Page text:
Vial of plasma – photogram
In the midst of the Covid-19 pandemic, the use of plasma from recovered subjects as a potential therapeutic or preventive resource was looked upon with hope. The technique was soon abandoned due to a lack of significant results. However, the potential of plasma transfusion – the part of the blood that contains proteins and nutrients but not cells – has been studied for decades to achieve regenerative effects. And the recent explosion of these experiments in the United States has led to talk of ‘vampires 2.0’ in search of eternal youth. The origin of blood studies to reverse the biological clock goes back to parabiosis – a technique whereby two organisms (typically, a young and an ‘old’ mouse) are surgically joined together to create a shared circulatory system.
The blood exchange means that some physiological parameters of the less efficient individual can improve thanks to the contribution of molecules contained in the plasma of the other subject. The first documented study related to longevity was done by Frederic Ludwig and Robert Elashoff. More than half a century ago, the two scientists noticed that mice aged 65 years of a human being, when combined with young animals, lived 4/5 months longer than the controls. But interest in parabiosis studies has only recently returned, in particular thanks to Amy Wagers and colleagues at Stanford University, in the laboratory of Irving Weissman and Thomas Rando.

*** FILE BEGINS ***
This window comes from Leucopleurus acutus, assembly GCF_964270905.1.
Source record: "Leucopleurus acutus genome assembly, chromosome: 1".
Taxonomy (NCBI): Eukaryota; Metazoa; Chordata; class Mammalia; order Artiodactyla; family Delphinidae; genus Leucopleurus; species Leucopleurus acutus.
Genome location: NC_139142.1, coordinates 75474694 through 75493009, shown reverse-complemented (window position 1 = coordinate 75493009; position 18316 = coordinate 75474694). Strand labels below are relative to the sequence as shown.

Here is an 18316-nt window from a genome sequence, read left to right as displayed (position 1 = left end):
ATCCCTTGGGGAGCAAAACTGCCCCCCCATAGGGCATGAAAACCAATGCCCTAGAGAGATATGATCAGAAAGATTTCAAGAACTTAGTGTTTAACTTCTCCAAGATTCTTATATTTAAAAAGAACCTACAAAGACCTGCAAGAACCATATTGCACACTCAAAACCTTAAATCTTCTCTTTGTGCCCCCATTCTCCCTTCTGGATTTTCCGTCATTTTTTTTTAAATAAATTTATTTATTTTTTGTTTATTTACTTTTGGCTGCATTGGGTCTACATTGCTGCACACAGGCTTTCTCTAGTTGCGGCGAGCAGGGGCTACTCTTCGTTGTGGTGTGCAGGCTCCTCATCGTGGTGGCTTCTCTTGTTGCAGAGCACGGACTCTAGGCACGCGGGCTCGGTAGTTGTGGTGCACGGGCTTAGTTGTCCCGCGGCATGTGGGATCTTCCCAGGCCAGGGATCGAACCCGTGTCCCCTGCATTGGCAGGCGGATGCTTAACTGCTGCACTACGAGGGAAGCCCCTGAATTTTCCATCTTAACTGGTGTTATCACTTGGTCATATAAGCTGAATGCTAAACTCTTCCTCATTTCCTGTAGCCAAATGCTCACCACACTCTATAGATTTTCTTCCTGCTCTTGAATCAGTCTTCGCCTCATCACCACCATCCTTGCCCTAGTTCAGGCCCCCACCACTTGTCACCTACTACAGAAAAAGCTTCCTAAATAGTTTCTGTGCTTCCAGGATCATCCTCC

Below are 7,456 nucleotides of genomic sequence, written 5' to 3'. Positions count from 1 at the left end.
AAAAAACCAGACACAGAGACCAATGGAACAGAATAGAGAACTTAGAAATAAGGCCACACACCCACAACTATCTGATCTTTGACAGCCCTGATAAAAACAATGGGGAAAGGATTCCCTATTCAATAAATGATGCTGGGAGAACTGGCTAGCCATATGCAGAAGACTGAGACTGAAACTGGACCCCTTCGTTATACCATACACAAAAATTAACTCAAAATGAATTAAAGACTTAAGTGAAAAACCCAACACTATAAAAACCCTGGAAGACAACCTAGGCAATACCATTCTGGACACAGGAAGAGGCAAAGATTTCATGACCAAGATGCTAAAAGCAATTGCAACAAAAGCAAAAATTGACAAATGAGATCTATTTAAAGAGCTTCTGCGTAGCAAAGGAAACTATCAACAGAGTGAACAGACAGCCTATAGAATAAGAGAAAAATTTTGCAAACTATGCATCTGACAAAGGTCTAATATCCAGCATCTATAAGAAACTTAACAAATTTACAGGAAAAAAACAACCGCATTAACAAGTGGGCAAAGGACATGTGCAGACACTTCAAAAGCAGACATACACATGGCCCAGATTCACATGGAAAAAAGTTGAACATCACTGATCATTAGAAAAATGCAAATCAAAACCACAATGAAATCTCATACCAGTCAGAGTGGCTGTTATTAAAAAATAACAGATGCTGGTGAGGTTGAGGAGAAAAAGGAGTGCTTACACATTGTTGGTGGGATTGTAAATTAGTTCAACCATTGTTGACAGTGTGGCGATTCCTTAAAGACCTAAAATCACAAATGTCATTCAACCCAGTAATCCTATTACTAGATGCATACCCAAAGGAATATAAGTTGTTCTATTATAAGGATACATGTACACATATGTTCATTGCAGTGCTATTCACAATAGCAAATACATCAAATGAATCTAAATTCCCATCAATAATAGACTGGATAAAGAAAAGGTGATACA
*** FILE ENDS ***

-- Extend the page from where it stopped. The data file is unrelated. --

Another line of research is due to the group of Tony Wyss-Coray. Studies in elderly mice showed increased neuronal growth and memory improvements after 10 blood transfusions from young mice. According to the researchers, in addition to oxygen, blood carries important messenger molecules. By studying these communication factors, it has been noted that half of them change with aging. A protein in human umbilical cord blood has therefore been shown to improve memory and learning in older mice, with obvious behavioral effects. Umbilical blood was given to mice that were genetically engineered in order to have an immune system that avoided rejection of human tissues. After being injected every 4 days for 2 weeks, the blood reactivated neurons in the hippocampus of older animals, which improved their performance in classic labyrinth tests. Definitive results are still far away but, as can easily be hypothesized, the idea of extracting plasma from young blood and then infusing it in the elderly has forcefully entered the range of experimental treatments that promise concrete benefits.
With a series of ambitious start-ups aiming to ride this market. One of them, called Ambrosia, has recently attracted a lot of attention. His research did not need US Food and Drug Administration (FDA) approval because transfusions are an established medical procedure. Patients tested included young people determined to stay healthy and older people (with Alzheimer’s and diabetes) who sought improvement in their condition. The blood was purchased, in line with current regulations, from collection centers where young people donate without compensation. And in the United States, doctors can easily purchase plasma, which is considered a prescription drug.